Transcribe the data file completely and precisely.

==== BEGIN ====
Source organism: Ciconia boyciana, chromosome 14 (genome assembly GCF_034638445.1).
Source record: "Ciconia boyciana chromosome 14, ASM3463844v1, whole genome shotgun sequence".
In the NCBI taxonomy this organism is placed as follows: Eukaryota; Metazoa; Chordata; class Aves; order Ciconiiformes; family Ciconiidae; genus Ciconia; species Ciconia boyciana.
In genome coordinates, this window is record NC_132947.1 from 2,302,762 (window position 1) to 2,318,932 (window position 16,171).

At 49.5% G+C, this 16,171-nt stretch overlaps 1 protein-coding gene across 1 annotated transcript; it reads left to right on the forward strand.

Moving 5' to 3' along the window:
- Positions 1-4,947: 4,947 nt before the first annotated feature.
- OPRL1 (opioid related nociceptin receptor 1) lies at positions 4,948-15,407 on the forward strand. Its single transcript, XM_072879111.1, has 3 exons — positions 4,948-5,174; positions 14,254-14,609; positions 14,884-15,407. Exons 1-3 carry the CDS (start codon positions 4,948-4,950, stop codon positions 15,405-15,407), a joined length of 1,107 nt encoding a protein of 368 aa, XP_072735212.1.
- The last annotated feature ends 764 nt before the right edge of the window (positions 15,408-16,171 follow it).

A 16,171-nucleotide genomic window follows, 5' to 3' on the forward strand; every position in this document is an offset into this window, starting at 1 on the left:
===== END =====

Source organism: Ciconia boyciana, chromosome 14 (genome assembly GCF_034638445.1).
Source record: "Ciconia boyciana chromosome 14, ASM3463844v1, whole genome shotgun sequence".
In the NCBI taxonomy this organism is placed as follows: Eukaryota; Metazoa; Chordata; class Aves; order Ciconiiformes; family Ciconiidae; genus Ciconia; species Ciconia boyciana.
In genome coordinates, this window is record NC_132947.1 from 2,302,762 (window position 1) to 2,318,932 (window position 16,171).

At 49.5% G+C, this 16,171-nt stretch overlaps 1 protein-coding gene across 1 annotated transcript; it reads left to right on the forward strand.

Moving 5' to 3' along the window:
- Positions 1-4,947: 4,947 nt before the first annotated feature.
- OPRL1 (opioid related nociceptin receptor 1) lies at positions 4,948-15,407 on the forward strand. Its single transcript, XM_072879111.1, has 3 exons — positions 4,948-5,174; positions 14,254-14,609; positions 14,884-15,407. Exons 1-3 carry the CDS (start codon positions 4,948-4,950, stop codon positions 15,405-15,407), a joined length of 1,107 nt encoding a protein of 368 aa, XP_072735212.1.
- The last annotated feature ends 764 nt before the right edge of the window (positions 15,408-16,171 follow it).

A 16,171-nucleotide genomic window follows, 5' to 3' on the forward strand; every position in this document is an offset into this window, starting at 1 on the left: